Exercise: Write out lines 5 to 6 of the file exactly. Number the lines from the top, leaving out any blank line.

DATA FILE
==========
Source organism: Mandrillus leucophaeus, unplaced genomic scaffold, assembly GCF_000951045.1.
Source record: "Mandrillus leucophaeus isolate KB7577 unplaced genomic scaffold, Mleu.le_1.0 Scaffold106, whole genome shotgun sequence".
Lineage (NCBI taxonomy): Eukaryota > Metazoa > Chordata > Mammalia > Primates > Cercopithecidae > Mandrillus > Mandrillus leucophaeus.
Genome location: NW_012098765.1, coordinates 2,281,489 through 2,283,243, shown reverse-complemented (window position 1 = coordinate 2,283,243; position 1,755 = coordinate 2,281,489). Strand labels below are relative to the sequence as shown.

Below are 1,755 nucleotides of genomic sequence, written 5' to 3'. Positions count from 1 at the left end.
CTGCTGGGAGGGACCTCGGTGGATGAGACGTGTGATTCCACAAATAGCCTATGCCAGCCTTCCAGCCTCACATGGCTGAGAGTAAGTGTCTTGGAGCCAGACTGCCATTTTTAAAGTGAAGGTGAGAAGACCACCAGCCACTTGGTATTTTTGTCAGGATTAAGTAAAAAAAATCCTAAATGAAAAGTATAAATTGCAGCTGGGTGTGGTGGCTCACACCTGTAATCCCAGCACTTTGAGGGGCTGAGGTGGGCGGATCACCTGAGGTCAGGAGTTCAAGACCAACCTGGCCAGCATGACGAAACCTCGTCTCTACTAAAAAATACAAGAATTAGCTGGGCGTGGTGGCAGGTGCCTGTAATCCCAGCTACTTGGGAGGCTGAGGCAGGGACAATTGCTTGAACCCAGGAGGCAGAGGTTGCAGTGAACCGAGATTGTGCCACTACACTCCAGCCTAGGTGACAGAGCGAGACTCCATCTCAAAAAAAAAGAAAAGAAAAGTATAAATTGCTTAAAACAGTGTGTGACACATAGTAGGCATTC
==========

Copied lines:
Below are 1,755 nucleotides of genomic sequence, written 5' to 3'. Positions count from 1 at the left end.
CTGCTGGGAGGGACCTCGGTGGATGAGACGTGTGATTCCACAAATAGCCTATGCCAGCCTTCCAGCCTCACATGGCTGAGAGTAAGTGTCTTGGAGCCAGACTGCCATTTTTAAAGTGAAGGTGAGAAGACCACCAGCCACTTGGTATTTTTGTCAGGATTAAGTAAAAAAAATCCTAAATGAAAAGTATAAATTGCAGCTGGGTGTGGTGGCTCACACCTGTAATCCCAGCACTTTGAGGGGCTGAGGTGGGCGGATCACCTGAGGTCAGGAGTTCAAGACCAACCTGGCCAGCATGACGAAACCTCGTCTCTACTAAAAAATACAAGAATTAGCTGGGCGTGGTGGCAGGTGCCTGTAATCCCAGCTACTTGGGAGGCTGAGGCAGGGACAATTGCTTGAACCCAGGAGGCAGAGGTTGCAGTGAACCGAGATTGTGCCACTACACTCCAGCCTAGGTGACAGAGCGAGACTCCATCTCAAAAAAAAAGAAAAGAAAAGTATAAATTGCTTAAAACAGTGTGTGACACATAGTAGGCATTC